Magnetic Resonance, Functional (fMRI) – Brain

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What is a Bone Density Scan (DXA)?

Bone density scanning, also called dual-energy x-ray absorptiometry (DXA) or bone densitometry, is an enhanced form of x-ray technology that is used to measure bone loss. DXA is today's established standard for measuring bone mineral density (BMD).

An x-ray (radiograph) is a noninvasive medical test that helps physicians diagnose and treat medical conditions. Imaging with x-rays involves exposing a part of the body to a small dose of ionizing radiation to produce pictures of the inside of the body. X-rays are the oldest and most frequently used form of medical imaging.

DXA is most often performed on the lower spine and hips. In children and some adults, the whole body is sometimes scanned. Peripheral devices that use x-ray or ultrasound are sometimes used to screen for low bone mass. In some communities, a CT scan with special software can also be used to diagnose or monitor low bone mass (QCT). This is accurate but less commonly used than DXA scanning.

How should I prepare?

On the day of the exam you may eat normally. You should not take calcium supplements for at least 24 hours before your exam.

You should wear loose, comfortable clothing, avoiding garments that have zippers, belts or buttons made of metal. Objects such as keys or wallets that would be in the area being scanned should be removed.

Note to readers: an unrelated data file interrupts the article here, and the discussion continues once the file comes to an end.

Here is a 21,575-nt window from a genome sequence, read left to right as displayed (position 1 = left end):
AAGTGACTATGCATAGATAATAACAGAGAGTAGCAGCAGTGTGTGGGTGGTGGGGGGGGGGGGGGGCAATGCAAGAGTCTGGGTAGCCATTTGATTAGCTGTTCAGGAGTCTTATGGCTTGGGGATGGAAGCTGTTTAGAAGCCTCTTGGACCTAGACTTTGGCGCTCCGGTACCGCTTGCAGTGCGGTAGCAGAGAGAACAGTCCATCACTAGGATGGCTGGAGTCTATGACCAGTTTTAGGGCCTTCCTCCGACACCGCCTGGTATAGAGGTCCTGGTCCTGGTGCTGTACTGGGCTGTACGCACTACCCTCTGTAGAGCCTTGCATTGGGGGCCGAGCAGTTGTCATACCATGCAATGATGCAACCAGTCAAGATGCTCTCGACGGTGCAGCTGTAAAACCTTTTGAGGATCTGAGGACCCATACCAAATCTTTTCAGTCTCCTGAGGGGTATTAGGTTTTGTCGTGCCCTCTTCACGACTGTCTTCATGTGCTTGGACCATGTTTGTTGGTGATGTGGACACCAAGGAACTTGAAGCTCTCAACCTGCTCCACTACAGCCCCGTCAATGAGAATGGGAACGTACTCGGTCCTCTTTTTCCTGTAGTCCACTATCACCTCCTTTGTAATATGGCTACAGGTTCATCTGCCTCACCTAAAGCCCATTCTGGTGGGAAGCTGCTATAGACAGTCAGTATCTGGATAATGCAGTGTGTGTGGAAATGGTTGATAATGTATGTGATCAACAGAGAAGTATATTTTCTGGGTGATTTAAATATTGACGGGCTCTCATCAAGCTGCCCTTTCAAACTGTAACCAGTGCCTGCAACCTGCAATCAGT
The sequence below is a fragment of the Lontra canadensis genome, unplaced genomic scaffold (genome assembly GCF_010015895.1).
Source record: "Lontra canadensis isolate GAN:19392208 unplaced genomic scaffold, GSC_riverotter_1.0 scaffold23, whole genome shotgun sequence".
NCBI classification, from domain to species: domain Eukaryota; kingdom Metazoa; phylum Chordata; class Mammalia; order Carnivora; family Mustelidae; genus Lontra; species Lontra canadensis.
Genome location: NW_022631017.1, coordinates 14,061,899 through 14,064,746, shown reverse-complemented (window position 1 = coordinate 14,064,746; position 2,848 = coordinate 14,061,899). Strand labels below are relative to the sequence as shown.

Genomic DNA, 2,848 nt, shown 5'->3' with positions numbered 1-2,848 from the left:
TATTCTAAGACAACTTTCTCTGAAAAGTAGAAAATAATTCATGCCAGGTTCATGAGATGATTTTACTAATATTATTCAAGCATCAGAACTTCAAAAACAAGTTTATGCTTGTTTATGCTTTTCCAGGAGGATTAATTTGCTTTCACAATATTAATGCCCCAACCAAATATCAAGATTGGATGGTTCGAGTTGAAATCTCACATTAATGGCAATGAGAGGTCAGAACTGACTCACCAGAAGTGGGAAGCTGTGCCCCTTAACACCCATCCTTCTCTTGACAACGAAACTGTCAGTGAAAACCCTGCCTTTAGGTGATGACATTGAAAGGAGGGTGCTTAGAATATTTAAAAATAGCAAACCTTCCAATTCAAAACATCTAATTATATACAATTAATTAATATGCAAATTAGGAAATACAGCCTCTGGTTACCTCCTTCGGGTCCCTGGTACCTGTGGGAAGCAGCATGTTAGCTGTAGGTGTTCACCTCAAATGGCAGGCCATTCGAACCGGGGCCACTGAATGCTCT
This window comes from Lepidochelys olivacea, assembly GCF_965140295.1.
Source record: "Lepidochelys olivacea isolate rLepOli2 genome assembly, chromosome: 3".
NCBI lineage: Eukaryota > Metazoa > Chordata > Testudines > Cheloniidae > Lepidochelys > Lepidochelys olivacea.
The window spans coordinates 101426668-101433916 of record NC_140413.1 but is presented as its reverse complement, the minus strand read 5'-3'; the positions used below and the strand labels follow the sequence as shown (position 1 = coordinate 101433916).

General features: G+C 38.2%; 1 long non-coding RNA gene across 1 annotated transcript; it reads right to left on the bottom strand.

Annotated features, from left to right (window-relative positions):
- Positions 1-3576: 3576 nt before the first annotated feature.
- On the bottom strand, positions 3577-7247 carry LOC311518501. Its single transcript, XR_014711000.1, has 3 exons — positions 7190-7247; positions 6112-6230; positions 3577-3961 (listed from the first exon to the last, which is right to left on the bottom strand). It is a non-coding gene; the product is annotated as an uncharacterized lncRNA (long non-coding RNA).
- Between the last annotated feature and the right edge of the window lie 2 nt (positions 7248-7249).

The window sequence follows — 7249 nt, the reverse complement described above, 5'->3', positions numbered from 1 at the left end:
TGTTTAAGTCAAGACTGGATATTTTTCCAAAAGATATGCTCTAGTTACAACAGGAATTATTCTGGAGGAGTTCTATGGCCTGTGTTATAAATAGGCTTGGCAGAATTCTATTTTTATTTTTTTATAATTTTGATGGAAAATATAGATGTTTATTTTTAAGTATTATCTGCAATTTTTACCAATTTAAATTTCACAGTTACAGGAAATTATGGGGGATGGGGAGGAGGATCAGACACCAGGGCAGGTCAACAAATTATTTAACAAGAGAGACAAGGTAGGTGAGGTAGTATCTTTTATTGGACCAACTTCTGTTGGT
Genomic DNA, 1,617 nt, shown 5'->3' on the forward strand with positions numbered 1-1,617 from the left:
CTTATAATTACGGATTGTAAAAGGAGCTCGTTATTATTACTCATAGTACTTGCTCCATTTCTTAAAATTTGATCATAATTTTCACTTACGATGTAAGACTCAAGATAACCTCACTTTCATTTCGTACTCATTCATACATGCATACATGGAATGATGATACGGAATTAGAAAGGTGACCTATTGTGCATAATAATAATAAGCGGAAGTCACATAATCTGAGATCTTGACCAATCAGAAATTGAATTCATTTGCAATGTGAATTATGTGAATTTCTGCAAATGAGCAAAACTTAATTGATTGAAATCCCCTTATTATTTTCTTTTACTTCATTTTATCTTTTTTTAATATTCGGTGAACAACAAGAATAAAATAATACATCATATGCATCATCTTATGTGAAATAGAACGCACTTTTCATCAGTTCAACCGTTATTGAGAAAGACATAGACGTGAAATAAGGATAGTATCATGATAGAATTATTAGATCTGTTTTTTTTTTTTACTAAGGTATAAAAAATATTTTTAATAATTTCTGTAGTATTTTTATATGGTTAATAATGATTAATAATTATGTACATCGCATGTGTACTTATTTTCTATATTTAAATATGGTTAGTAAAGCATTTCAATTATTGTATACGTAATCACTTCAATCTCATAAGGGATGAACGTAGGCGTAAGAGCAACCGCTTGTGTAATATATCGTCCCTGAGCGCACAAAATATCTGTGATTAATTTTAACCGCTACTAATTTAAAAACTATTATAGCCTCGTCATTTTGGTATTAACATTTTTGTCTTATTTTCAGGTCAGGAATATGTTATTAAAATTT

You may be asked to remove some or all of your clothes and to wear a gown during the exam. You may also be asked to remove jewelry, removable dental appliances, eye glasses and any metal objects or clothing that might interfere with the x-ray images.

Inform your physician if you recently had a barium examination or have been injected with a contrast material for a computed tomography (CT) scan or radioisotope scan. You may have to wait 10 to 14 days before undergoing a DXA test.

Women should always inform their physician and x-ray technologist if there is any possibility that they are pregnant. Many imaging tests are not performed during pregnancy so as not to expose the fetus to radiation. If an x-ray is necessary, precautions will be taken to minimize radiation exposure to the baby. See the Safety page for more information about pregnancy and x-rays.

What will I experience during and after the procedure?

Bone density tests are a quick and painless procedure.

Routine evaluations every two years may be needed to see a significant change in bone mineral density, decrease or increase. Few patients, such as patients on high dose steroid medication, may need follow-up at six months.

What is Functional MR Imaging (fMRI) - Brain?

A radiologist, a physician specifically trained to supervise and interpret radiology examinations, will analyze the images and send a signed report to your primary care or referring physician, who will discuss the results with you.

Magnetic resonance imaging (MRI) is a noninvasive medical test that helps physicians diagnose and treat medical conditions.

MRI uses a powerful magnetic field, radio frequency pulses and a computer to produce detailed pictures of organs, soft tissues, bone and virtually all other internal body structures. The images can then be examined on a computer monitor, transmitted electronically, printed or copied to a CD. MRI does not use ionizing radiation (x-rays).

Detailed MR images allow physicians to evaluate various parts of the body and determine the presence of certain diseases.

Functional magnetic resonance imaging (fMRI) is a relatively new procedure that uses MR imaging to measure the tiny metabolic changes that take place in an active part of the brain.